After having visited Santos, I have to say that the leaning tower of Pisa seems like very small thinking. Santos has its very own leaning skyline.
Santos is a small city with Brazilian standards. It has some 400 000 citizens in the city proper, two millions if you include the small towns close to it. Sao Paolo, an hour or so away, has 12 millions citizens.
Santos is situated in a valley, surrounded on three sides by tree covered mountains, with the fourth facing the water. Wherever you look in Santos, you’ll see mountains in the background, often shrouded in fog, and always breathtakingly beautiful. The seaside is an important harbour: every year during summer it is filled with cruise ships, although since the season hasn’t started yet there’s mostly cargo ships now. You can see them in the horizon or crossing the bay. My faithful guide loves the cruise ships and used to work on one, but personally I can’t help but find the cargo ships more beautiful and more interesting and definitely filled with fewer tourists. The city has enthusiastically built high riser by the beach, so many that the city suddenly turned warmer. Without thinking they had accidently built themselves a very effective cover from the cooling breeze from the ocean.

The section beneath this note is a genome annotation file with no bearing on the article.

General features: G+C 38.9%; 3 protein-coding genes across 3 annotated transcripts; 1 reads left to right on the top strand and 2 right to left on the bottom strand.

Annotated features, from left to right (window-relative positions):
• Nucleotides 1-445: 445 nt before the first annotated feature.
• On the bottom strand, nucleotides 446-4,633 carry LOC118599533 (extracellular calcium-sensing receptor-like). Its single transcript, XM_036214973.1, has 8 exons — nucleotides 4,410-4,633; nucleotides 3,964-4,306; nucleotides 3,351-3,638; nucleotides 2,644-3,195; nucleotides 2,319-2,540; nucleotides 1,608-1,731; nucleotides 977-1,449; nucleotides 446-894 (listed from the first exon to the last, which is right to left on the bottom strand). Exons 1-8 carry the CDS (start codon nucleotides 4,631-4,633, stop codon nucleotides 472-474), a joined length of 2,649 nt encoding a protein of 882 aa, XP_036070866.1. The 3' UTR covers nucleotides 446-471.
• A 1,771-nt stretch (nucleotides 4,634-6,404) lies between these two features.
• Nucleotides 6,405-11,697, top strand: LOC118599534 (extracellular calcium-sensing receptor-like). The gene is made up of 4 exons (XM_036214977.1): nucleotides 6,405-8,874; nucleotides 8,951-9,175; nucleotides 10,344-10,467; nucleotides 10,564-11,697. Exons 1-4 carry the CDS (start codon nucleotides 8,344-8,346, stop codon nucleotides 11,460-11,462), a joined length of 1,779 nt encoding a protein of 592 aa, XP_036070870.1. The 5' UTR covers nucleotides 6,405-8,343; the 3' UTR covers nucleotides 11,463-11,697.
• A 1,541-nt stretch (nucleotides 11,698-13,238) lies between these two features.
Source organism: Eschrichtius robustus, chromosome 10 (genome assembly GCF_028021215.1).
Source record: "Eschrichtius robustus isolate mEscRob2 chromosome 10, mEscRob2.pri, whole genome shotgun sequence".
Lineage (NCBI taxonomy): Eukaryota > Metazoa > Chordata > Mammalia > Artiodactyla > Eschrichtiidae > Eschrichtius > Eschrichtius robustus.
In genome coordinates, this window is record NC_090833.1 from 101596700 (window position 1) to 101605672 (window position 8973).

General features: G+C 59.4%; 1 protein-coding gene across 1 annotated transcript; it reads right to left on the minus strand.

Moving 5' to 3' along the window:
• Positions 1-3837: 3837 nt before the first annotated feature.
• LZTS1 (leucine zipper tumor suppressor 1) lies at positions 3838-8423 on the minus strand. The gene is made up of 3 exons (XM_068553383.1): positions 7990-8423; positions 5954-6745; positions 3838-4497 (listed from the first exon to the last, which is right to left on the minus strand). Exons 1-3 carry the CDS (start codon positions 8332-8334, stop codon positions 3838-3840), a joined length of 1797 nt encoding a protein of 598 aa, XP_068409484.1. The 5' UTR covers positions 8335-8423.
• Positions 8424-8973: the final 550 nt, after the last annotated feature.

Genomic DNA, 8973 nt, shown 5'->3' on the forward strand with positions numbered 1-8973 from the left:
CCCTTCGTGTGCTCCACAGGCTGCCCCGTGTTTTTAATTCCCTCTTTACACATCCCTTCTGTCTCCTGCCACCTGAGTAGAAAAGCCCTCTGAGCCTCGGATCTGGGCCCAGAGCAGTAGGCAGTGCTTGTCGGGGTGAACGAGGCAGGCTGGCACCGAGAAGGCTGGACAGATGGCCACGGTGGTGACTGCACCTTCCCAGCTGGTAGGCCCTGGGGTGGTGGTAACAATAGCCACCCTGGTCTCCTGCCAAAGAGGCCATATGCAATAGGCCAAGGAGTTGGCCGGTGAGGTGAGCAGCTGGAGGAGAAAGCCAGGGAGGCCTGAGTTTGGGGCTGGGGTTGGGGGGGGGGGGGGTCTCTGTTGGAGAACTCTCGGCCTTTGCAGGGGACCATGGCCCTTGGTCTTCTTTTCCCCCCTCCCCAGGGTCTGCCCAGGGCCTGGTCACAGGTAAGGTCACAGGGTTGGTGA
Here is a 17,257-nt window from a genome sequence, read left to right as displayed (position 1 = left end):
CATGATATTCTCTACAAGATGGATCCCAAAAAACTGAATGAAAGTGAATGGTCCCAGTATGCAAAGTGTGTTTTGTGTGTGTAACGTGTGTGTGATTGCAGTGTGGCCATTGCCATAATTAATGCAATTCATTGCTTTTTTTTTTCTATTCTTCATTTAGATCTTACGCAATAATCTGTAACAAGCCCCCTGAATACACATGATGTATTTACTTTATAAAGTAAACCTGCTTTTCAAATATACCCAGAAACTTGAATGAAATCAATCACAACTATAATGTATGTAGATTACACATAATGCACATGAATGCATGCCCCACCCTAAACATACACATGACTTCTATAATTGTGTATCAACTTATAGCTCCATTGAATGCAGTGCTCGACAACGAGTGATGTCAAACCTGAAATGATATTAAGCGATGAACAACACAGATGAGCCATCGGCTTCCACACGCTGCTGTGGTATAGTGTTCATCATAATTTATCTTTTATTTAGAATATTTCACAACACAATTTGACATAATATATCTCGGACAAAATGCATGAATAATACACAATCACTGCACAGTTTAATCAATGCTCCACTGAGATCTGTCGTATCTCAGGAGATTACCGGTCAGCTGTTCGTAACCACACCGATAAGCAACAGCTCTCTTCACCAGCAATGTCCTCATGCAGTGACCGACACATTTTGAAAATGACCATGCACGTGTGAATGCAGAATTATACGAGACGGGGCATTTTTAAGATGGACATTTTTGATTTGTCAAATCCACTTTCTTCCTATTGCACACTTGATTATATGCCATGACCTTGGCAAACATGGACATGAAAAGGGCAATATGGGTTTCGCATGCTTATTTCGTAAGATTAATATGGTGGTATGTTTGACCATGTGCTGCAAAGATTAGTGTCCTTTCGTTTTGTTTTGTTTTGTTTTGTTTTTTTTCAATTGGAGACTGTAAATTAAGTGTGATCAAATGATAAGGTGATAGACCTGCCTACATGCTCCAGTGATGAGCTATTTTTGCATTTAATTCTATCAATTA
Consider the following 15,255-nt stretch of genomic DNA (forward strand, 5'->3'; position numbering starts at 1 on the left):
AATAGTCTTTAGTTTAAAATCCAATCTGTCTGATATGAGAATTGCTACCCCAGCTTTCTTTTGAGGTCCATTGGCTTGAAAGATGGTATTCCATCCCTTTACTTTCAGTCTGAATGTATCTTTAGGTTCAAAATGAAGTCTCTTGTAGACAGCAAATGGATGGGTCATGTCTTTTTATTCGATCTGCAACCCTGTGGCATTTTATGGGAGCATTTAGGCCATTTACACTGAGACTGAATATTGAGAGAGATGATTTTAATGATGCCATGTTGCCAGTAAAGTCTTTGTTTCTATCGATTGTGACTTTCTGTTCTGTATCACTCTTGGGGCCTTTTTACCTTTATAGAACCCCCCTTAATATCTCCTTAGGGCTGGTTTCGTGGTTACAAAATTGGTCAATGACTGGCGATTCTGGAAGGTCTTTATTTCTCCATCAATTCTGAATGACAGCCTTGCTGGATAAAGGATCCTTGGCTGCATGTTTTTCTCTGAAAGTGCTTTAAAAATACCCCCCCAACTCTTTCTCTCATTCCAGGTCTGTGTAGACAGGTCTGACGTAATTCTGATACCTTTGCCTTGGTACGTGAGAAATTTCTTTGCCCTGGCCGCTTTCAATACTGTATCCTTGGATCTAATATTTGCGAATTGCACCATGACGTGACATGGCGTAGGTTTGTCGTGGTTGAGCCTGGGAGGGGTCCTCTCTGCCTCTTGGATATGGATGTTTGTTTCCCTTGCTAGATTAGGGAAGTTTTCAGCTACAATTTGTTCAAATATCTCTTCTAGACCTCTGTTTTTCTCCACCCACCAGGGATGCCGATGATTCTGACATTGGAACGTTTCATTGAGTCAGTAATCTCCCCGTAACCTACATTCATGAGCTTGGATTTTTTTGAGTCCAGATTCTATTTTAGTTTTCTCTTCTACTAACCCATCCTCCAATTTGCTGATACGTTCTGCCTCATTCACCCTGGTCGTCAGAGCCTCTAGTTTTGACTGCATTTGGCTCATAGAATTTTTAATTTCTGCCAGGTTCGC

The literary festival is celibrating its tenth anniversary this year, and so far it seems amazing. The organizer owns an amazing independent bookshop, with handsome dark bookshelves and a café that serves an absolutely perfect coffee. And beer. I can’t think of any reason why anyone should ever leave the bookshop, if it wasn’t for the fact that the literary festival takes place at the theatre of the community centre. The only fault I could possibly find with the bookshop was that all the books were in Portuguese. But we all know that that won’t keep me from buying some.
Brazil is in the middle of an election, and as in most countries nowadays that fills people with pure terror. My guide told me that they had their own Trump, and the bookseller/festival organizer added gloomily: “Only worse.”
And I think he’s right. Jair Bolsanora has been called “the most misogynistic, hateful elected official in the democratic world and possibly the most repulsive politican on earth”, admires Pinochet, defended the use of torture, eagerly advocated for dictatorship and said so many hateful things about women and LGBTQ-people that he is actually facing charges for inciting hate speech. His followers don’t mind. They call him “The Legend.”
But as always, there is also resistance. Millions women in Brazil has come together on social media under the hastag: #EleNao, or: #NotHim.
And this weekend, Santos is celebrating its very first Pride.